Framing It

By: Gustav Hoiland

Aug 22 2010

Category: ocean travel

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Aperture:f/8
Focal Length:28mm
ISO:100
Shutter:1/0 sec
Camera:NIKON D80

Containers and Cranes

Another gem re-discovered in my comb through the oceanic archive. Regardless of what’s in the background, the first thing that hits me here is the frame created by the foreground. It’s another valuable compositional trick, I suppose, perhaps part of an ever broadening visual vocabulary.

I see the rest of the image as broken up into four sections. The first is this great red painted steel deck that’s mostly dead space except for some faint reflections of the rail that quickly fade. Just a nice hunk of color.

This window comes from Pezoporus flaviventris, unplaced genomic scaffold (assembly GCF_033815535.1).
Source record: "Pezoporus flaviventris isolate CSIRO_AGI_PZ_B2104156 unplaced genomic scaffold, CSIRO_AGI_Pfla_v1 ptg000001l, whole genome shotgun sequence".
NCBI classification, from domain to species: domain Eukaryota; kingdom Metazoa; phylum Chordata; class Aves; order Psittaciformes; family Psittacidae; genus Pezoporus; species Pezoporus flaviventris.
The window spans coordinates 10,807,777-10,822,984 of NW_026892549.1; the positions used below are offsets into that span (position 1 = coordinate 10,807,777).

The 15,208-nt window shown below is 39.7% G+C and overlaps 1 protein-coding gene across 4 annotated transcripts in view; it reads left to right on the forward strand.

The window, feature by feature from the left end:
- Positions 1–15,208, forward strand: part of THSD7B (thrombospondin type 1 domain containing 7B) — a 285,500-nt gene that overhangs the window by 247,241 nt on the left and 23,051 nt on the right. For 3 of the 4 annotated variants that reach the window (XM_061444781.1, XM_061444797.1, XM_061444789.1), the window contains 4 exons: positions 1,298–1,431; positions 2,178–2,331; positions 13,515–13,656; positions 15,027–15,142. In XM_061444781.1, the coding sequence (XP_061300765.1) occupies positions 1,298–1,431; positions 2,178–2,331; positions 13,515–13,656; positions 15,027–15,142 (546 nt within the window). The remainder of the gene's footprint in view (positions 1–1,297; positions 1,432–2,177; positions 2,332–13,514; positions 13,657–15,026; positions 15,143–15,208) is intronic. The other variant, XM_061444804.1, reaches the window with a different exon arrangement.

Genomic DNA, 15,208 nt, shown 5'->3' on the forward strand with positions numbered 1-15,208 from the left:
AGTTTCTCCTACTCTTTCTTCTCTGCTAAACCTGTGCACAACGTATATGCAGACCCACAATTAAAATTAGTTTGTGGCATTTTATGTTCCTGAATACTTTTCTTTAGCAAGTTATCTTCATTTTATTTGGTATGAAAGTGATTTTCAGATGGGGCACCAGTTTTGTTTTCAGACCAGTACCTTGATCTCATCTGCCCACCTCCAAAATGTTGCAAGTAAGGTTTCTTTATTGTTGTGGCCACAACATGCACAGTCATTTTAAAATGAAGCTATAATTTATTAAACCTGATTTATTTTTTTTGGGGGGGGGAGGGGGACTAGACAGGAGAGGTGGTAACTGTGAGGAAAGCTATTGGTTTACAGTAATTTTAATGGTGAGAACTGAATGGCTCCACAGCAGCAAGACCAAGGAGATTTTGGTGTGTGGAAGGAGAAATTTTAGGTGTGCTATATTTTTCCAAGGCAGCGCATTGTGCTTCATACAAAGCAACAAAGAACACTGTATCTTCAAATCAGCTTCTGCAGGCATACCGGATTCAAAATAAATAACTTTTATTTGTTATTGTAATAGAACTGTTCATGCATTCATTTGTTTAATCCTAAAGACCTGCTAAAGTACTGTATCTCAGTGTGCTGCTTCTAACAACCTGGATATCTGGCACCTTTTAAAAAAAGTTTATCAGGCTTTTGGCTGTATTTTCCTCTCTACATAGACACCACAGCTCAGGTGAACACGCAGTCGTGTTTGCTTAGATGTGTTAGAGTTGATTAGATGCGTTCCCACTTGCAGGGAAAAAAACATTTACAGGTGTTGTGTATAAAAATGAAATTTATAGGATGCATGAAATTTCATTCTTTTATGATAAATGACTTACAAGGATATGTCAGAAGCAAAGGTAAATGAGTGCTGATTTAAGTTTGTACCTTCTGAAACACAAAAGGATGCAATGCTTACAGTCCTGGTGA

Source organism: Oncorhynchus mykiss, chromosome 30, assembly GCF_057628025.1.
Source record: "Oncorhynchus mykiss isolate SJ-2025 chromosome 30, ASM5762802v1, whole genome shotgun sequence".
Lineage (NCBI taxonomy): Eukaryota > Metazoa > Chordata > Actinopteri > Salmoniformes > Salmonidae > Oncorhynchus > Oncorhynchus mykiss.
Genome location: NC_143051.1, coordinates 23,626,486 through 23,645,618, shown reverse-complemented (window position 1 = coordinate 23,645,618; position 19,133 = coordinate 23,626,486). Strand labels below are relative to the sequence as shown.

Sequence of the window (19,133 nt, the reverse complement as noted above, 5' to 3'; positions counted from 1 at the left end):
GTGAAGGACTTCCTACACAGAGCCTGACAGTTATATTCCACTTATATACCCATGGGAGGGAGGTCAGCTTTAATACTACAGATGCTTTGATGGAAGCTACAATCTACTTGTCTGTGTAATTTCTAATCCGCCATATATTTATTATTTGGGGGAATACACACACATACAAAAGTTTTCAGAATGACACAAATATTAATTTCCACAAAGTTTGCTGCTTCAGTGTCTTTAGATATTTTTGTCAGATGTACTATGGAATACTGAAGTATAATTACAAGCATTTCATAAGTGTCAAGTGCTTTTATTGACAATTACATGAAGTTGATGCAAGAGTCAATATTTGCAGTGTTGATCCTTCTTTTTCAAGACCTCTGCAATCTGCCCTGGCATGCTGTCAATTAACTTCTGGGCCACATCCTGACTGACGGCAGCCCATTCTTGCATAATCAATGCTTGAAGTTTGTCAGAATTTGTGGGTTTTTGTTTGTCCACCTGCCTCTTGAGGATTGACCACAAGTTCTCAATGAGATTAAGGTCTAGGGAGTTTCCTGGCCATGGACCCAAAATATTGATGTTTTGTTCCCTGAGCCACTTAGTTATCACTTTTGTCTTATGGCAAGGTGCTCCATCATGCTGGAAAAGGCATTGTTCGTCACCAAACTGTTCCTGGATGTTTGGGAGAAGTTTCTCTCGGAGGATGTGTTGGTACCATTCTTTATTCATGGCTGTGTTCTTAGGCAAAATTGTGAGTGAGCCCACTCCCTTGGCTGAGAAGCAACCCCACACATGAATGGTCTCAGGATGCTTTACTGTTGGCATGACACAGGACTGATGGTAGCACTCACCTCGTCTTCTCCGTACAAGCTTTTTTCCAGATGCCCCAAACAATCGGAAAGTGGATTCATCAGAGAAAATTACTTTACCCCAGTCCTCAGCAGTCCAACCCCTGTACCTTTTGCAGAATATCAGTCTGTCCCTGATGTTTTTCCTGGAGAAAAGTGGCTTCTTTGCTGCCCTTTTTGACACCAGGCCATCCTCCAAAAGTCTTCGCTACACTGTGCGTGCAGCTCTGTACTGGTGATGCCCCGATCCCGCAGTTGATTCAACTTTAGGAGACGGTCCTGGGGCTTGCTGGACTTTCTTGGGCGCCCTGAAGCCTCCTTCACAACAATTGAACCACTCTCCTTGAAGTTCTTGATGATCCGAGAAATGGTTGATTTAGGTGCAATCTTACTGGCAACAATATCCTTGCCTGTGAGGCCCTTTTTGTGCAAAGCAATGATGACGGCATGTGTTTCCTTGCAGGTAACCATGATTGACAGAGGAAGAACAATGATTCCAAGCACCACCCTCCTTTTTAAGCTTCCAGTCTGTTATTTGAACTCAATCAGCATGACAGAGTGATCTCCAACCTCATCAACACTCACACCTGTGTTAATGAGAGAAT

The second is the array of containers. They have a great detail-ridden texture with all over them. Their tops are sort of corrugated, the great doors on the ends have latches and rods and, well, look for yourself! They’re massive when you stand next to them, but here they’re daintily stacked like the colored blocks that a toddler might play with.

The third is that repeating pattern of cranes. From this vantage point they’re like a bunch of colored tooth picks, put together at all sorts of angles and delicate as eggshells. I think it;s the uniformity of their build versus their wide variety of colors that stand out to me.

Fourth and finally, the image is finished off with that ominous sky of colorless clouds. They fade from off-white to a substantial gray, and then back and forth as their undulating bottoms roll into the distance.

Four parts and a frame.

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